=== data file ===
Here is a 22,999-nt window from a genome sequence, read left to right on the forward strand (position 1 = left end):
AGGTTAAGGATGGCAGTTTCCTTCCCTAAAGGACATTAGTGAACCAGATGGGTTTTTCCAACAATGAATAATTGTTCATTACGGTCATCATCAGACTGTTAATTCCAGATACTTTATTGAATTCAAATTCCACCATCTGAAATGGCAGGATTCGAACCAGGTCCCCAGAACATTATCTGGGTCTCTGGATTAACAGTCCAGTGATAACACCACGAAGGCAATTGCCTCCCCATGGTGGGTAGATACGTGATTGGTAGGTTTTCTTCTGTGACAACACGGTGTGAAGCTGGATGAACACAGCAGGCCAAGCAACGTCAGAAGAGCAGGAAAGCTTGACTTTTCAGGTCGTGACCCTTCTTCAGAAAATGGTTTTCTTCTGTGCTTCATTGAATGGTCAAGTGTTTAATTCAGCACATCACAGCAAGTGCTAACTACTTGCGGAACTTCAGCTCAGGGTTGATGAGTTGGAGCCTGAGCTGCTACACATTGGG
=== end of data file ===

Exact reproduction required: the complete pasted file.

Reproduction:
Here is a 22,999-nt window from a genome sequence, read left to right on the forward strand (position 1 = left end):
AGGTTAAGGATGGCAGTTTCCTTCCCTAAAGGACATTAGTGAACCAGATGGGTTTTTCCAACAATGAATAATTGTTCATTACGGTCATCATCAGACTGTTAATTCCAGATACTTTATTGAATTCAAATTCCACCATCTGAAATGGCAGGATTCGAACCAGGTCCCCAGAACATTATCTGGGTCTCTGGATTAACAGTCCAGTGATAACACCACGAAGGCAATTGCCTCCCCATGGTGGGTAGATACGTGATTGGTAGGTTTTCTTCTGTGACAACACGGTGTGAAGCTGGATGAACACAGCAGGCCAAGCAACGTCAGAAGAGCAGGAAAGCTTGACTTTTCAGGTCGTGACCCTTCTTCAGAAAATGGTTTTCTTCTGTGCTTCATTGAATGGTCAAGTGTTTAATTCAGCACATCACAGCAAGTGCTAACTACTTGCGGAACTTCAGCTCAGGGTTGATGAGTTGGAGCCTGAGCTGCTACACATTGGG